Oil prices took a breather early Tuesday after hitting two-year highs at the opening of European trading on fears that Turkey could turn off pipelines out of the Kurdistan region and following bullish supply and demand predictions from traders and analysts.

Brent Crude futures for delivery in November traded at $58.84 a barrel, down $0.18 cents, after touching a high of $59.49 soon after the opening of European trading. The last time oil traded above $59 was in July 2015. US benchmark West Texas Intermediate futures also for November were at $52.13, down $0.19.

Turkey's President Tayyip Erdogan on Monday said he could close the pipeline running out of the Kurdish region of Northern Iraq in response to a non-binding independence referendum that was held on Monday. The pipeline to the Turkish port of Ceyhan pumps about 500,000 to 600,000 barrels of oil per day and is the main transport route for the Kurdish regions oil exports.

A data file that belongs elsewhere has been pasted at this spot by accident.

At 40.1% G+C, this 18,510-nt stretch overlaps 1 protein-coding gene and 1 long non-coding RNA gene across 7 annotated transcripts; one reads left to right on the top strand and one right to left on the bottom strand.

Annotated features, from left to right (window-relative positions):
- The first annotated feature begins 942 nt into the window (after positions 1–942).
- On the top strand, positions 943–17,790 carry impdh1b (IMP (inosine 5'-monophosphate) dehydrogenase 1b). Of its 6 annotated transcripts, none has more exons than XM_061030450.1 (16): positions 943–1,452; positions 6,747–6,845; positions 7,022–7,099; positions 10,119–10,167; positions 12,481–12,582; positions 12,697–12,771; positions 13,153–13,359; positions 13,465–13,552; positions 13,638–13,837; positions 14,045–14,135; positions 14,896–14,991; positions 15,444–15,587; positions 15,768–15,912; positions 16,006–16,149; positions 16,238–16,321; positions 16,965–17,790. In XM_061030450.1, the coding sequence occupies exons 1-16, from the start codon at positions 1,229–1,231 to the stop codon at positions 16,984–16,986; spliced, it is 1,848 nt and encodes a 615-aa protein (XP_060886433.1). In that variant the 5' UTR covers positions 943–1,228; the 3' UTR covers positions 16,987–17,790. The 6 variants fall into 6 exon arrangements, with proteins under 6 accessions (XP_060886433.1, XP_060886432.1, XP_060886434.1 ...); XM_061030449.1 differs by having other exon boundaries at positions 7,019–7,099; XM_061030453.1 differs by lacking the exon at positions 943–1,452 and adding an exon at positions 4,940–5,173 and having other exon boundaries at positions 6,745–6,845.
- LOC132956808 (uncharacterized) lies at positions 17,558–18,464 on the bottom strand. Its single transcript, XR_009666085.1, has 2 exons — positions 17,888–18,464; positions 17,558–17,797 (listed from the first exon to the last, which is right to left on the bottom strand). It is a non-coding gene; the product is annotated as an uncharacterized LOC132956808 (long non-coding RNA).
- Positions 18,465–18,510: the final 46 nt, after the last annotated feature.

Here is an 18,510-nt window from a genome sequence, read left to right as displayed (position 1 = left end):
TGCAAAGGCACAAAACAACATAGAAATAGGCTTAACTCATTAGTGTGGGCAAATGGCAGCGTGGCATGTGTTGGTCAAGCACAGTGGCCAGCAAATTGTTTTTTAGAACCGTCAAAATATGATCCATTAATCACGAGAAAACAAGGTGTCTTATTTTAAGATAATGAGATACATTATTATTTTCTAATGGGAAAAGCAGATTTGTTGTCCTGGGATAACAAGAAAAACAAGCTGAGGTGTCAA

"Let's see through which channels the northern Iraqi regional government will send its oil, or where it will sell it," Erdogan said in a speech in Istanbul. "We have the tap. The moment we close the tap, then it's done."

Turkey has been battling, both politically and militarily, against the formation of an independent Kurdistan for decades and fears that a Kurdish state carved out of Iraq would encourage an independence movement amongst the ethnic Kurds living within its borders. Iraq's government has also voiced strong opposition to both the referendum and the prospect of an independent Iraqi Kurdistan which, in theory, could spread from the Turkish border to the outskirts of Baghdad and includes the oil rich Kirkuk province.

Elsewhere, oil prices also received a lift from analysts and traders meeting at an oil conference in Singapore.

"We are nearing the end of 'lower for longer' oil, Trafigura's co-head of Group Market Risk Ben Luckock told the S&P Global Platts APPEC conference. Trafigura, the world's No.3 independent oil trader, said production from mature wells could dip by as much as 9 million barrels a day by 2019, while demand was likely to grow over the same period, driven notably by increased consumption in India.

Russia's Gazprom also painted a bullish picture of demand and supply at the APPEC conference. "We see the market over the next six months going well above $60" due to "surprisingly good demand," said Adi Imsirovic, head of oil trading at Gazprom Marketing and Trading.

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